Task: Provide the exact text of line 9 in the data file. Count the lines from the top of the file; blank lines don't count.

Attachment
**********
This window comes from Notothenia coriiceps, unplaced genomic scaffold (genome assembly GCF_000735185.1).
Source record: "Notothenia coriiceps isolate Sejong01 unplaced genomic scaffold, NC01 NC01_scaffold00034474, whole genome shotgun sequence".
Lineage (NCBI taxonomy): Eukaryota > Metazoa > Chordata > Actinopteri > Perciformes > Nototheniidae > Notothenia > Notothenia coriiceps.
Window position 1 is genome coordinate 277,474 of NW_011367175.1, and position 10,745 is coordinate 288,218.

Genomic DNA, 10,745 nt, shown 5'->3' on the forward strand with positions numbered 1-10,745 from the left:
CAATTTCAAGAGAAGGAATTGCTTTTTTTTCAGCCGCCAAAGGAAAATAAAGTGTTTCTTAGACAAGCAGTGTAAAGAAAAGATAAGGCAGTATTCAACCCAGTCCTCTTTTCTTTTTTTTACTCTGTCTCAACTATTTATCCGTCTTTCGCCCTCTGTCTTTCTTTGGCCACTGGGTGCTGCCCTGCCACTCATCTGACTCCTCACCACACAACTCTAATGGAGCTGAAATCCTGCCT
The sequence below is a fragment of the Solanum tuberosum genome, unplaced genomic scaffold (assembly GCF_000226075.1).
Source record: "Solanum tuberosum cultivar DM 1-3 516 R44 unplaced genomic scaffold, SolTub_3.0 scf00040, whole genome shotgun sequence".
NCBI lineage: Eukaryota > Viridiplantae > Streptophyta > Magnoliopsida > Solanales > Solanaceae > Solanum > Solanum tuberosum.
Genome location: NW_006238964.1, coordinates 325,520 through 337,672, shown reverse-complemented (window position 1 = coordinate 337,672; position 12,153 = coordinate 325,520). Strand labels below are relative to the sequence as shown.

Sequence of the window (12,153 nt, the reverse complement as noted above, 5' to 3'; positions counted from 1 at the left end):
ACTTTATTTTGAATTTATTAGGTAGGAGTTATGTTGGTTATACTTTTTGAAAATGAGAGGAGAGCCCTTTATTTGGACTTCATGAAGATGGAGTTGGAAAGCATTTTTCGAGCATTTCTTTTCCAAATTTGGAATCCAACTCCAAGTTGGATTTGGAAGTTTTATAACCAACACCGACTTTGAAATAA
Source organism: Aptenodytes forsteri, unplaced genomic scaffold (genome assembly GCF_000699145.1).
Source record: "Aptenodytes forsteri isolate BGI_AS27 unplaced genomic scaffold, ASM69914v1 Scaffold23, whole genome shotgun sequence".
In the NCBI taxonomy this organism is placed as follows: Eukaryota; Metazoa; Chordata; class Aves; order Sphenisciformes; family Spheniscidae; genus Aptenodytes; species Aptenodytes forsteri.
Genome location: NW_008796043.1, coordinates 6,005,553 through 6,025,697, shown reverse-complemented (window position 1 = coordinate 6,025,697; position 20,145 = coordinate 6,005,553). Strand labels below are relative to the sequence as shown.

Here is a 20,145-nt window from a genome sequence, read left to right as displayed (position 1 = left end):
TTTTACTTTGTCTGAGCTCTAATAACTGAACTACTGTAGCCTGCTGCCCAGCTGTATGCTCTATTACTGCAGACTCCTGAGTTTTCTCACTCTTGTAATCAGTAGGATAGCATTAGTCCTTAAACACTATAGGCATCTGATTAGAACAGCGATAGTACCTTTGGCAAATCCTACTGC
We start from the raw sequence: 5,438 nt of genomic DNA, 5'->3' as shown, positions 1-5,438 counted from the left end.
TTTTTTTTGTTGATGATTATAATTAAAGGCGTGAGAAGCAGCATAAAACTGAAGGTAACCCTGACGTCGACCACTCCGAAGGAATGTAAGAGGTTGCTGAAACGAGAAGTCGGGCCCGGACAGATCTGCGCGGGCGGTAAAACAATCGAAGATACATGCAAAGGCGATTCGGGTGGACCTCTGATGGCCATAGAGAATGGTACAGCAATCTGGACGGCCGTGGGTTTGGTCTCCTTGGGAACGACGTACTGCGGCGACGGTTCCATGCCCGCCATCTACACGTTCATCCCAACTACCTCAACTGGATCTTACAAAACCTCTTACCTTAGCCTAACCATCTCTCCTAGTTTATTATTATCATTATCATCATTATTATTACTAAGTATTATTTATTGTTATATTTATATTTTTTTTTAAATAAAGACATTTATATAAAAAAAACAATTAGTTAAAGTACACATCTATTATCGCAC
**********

NCBI lineage: Eukaryota > Viridiplantae > Streptophyta > Magnoliopsida > Solanales > Solanaceae > Solanum > Solanum tuberosum.